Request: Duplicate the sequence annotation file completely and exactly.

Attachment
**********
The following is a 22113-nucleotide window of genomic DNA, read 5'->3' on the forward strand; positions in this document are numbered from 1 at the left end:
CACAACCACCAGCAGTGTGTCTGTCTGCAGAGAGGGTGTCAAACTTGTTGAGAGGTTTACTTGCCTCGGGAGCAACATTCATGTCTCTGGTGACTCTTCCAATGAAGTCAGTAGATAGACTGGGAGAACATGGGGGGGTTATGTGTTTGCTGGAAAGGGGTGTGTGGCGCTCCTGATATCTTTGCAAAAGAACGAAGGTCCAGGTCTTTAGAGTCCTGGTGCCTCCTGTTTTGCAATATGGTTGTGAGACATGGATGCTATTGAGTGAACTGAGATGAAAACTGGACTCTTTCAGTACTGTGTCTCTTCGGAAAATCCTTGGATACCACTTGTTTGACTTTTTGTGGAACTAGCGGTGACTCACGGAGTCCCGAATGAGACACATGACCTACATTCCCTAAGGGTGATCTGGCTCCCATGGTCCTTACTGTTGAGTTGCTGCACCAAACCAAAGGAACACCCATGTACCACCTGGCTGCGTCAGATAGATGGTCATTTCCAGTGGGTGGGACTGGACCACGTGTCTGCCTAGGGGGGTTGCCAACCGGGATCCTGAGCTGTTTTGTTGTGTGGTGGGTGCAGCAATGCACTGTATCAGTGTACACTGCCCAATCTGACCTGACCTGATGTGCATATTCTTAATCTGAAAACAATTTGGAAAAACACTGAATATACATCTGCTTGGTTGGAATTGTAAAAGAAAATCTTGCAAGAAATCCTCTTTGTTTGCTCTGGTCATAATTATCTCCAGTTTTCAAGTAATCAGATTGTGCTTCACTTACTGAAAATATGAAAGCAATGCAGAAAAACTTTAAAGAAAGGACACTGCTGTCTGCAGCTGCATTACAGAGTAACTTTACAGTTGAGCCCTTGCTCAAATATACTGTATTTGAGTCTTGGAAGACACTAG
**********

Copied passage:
The following is a 22113-nucleotide window of genomic DNA, read 5'->3' on the forward strand; positions in this document are numbered from 1 at the left end:
CACAACCACCAGCAGTGTGTCTGTCTGCAGAGAGGGTGTCAAACTTGTTGAGAGGTTTACTTGCCTCGGGAGCAACATTCATGTCTCTGGTGACTCTTCCAATGAAGTCAGTAGATAGACTGGGAGAACATGGGGGGGTTATGTGTTTGCTGGAAAGGGGTGTGTGGCGCTCCTGATATCTTTGCAAAAGAACGAAGGTCCAGGTCTTTAGAGTCCTGGTGCCTCCTGTTTTGCAATATGGTTGTGAGACATGGATGCTATTGAGTGAACTGAGATGAAAACTGGACTCTTTCAGTACTGTGTCTCTTCGGAAAATCCTTGGATACCACTTGTTTGACTTTTTGTGGAACTAGCGGTGACTCACGGAGTCCCGAATGAGACACATGACCTACATTCCCTAAGGGTGATCTGGCTCCCATGGTCCTTACTGTTGAGTTGCTGCACCAAACCAAAGGAACACCCATGTACCACCTGGCTGCGTCAGATAGATGGTCATTTCCAGTGGGTGGGACTGGACCACGTGTCTGCCTAGGGGGGTTGCCAACCGGGATCCTGAGCTGTTTTGTTGTGTGGTGGGTGCAGCAATGCACTGTATCAGTGTACACTGCCCAATCTGACCTGACCTGATGTGCATATTCTTAATCTGAAAACAATTTGGAAAAACACTGAATATACATCTGCTTGGTTGGAATTGTAAAAGAAAATCTTGCAAGAAATCCTCTTTGTTTGCTCTGGTCATAATTATCTCCAGTTTTCAAGTAATCAGATTGTGCTTCACTTACTGAAAATATGAAAGCAATGCAGAAAAACTTTAAAGAAAGGACACTGCTGTCTGCAGCTGCATTACAGAGTAACTTTACAGTTGAGCCCTTGCTCAAATATACTGTATTTGAGTCTTGGAAGACACTAG